The biblical passages appear in Genesis. Here, Abraham, who is yet childless, is advised by Serai, his (now sole) wife, to procreate with Hagar, her slave (16:1-4). This correlates concretely with Harjo, who married his second wife for the purposes of procreation, (albeit with the underlying distinction of the class difference between Abraham’s wives in contrast with the equality of Harjo’s own).

    The correlation is polluted as the biblical passage continues. While Harjo’s home is represented as a peaceful, equal, and mutually respectful domestic environment, Abraham’s becomes rife with rivalry. Indeed, the harmony of Harjo’s unions becomes precisely why he cannot give up one of his wives, but the disharmony in Abraham’s world allow for the separation of his conjugates (16:6).

    The final moment of the discontent reaches its zenith upon God’s own involvement in the plight of Abraham’s second wife. After she escapes the mistreatment of her counterpart, she is commanded to return to her position in the state of Abraham’s bigamy, in submission to Serai (16:9). Arguably, this submission creates a situation in which the discord present in the domestic environment prevents the propriety of bigamy, but this restriction is removed when complacency (even, apparently, a synthetic form) is established.

    This expanded biblical analogy allows the following interpretation of Harjo: the same domestic complacency or harmony that is evinced by Harjo is not only accepted by Evans at the close of the narrative, but is established as a fundamental requirement for (or at least helpful in establishing) sympathy with forms of love that seem to contradict ruling ideologies.

    The Holy Bible, New International Version. Grand Rapids: Zondervan House, 1984. Accessed via BibleGateway.com

  2. Avi,

    This is a great and rather in depth analysis of Abraham’s relationship with someone other than his first wive, and the discord created within the family thereafter. However, the premise of my argument was that Harjo’s conversion wasn’t deemed unworthy even though he was likened to Abraham. There were many reasons as you pointed out. I guess what I intended was that there needed be an act of love regarded his conversion despite his previous decisions, and his love for his wives regardless of his faith. Does that make sense, or did I butcher my interpretation again?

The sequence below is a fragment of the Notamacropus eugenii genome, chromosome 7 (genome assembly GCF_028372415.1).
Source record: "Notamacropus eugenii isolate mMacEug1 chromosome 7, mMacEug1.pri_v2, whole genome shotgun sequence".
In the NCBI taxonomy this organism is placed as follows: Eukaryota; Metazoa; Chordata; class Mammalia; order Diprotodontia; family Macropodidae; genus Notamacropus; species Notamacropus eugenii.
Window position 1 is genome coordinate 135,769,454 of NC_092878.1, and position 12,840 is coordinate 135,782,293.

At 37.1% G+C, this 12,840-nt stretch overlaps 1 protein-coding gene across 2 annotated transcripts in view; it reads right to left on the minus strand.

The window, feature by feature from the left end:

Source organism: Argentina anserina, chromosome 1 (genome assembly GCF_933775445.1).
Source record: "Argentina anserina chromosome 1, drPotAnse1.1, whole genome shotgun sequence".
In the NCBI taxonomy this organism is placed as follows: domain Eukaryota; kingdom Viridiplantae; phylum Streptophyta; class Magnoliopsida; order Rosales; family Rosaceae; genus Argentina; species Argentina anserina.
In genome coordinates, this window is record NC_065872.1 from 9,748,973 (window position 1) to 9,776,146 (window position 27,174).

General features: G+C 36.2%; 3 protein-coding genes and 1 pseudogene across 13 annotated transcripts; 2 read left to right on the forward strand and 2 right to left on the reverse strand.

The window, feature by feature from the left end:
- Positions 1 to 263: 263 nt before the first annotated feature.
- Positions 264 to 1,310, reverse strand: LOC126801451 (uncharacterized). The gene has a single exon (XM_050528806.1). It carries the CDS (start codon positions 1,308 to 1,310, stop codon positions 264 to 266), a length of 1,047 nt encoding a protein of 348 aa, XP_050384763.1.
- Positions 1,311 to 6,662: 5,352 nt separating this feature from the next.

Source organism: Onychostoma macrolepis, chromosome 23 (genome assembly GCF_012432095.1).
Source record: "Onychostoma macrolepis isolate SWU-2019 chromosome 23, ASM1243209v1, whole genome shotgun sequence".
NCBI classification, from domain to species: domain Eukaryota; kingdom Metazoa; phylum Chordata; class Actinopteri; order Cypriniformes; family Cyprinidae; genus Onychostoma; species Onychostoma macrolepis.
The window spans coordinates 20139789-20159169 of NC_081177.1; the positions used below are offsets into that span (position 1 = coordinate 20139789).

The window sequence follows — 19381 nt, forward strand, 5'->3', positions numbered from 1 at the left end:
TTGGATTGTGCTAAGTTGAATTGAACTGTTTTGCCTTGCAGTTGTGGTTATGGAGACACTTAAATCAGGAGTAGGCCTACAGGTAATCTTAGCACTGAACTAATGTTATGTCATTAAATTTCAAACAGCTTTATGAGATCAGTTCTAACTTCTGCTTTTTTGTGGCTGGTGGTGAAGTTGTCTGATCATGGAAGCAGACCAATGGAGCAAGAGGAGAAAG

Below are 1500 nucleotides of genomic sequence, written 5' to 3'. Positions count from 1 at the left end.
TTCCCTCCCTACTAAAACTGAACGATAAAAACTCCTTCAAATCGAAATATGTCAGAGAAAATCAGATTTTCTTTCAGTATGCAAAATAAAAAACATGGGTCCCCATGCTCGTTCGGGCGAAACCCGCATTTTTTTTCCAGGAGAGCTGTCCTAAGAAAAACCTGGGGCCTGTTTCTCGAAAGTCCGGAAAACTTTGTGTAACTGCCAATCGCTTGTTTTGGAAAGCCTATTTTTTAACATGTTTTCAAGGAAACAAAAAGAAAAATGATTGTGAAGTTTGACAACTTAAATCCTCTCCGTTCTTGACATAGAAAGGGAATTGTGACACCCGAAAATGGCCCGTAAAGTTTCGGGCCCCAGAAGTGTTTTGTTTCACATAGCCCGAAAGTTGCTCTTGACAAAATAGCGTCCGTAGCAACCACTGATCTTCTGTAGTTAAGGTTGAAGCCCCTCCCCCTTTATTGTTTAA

3. Ravenn,

    I completely agree the romanticism in “The Problem of Old Harjo” is, to say the least, subtle. And while I appreciate the connection you made to Barthes, I believe the question of love in the short story is manifested in a slightly different way, which you allude to with “forcing Old Harjo to choose … is outrageous.” The story, and more precisely Miss Evans, embodies how our understanding of love is often in conflict with other commitments. For many, religion prescribes not only what we should love but how we should love. Mrs. Rowell diligently accepts this prescription and advocates that Miss Evans –and every Christian for that matter– should do the same; Mrs. Rowell is in this sense the “force” imposed on Old Harjo. But aside from questioning the validity of religion, doctrinal interpretations, and/or dogma, Oskison’s story asks the reader to create a hierarchy– a hierarchy that denotes the love’s inferiority or supremacy.
    Ravenn,

    I completely agree the romanticism in “The Problem of Old Harjo” is, to say the least, subtle. And while I appreciate the connection you made to Barthes, I believe the question of love in the short story is manifested in a slightly different way, which you allude to with “forcing Old Harjo to choose … is outrageous.” The story, and more precisely Miss Evans, embodies how our understanding of love is often in conflict with other commitments. For many, religion prescribes not only what we should love but how we should love. Mrs. Rowell diligently accepts this prescription and advocates that Miss Evans –and every Christian for that matter– should do the same; Mrs. Rowell is in this sense the “force” imposed on Old Harjo. But aside from questioning the validity of religion, doctrinal interpretations, and/or dogma, Oskison’s story asks the reader to create a hierarchy– a hierarchy that denotes the love’s inferiority or supremacy.

  4. Bryan –

    That is another great way to interpret the meaning of love in this story. It’s short but rich analysis and interpretation.

Leave a Reply




 

Spam prevention powered by Akismet

Skip to toolbar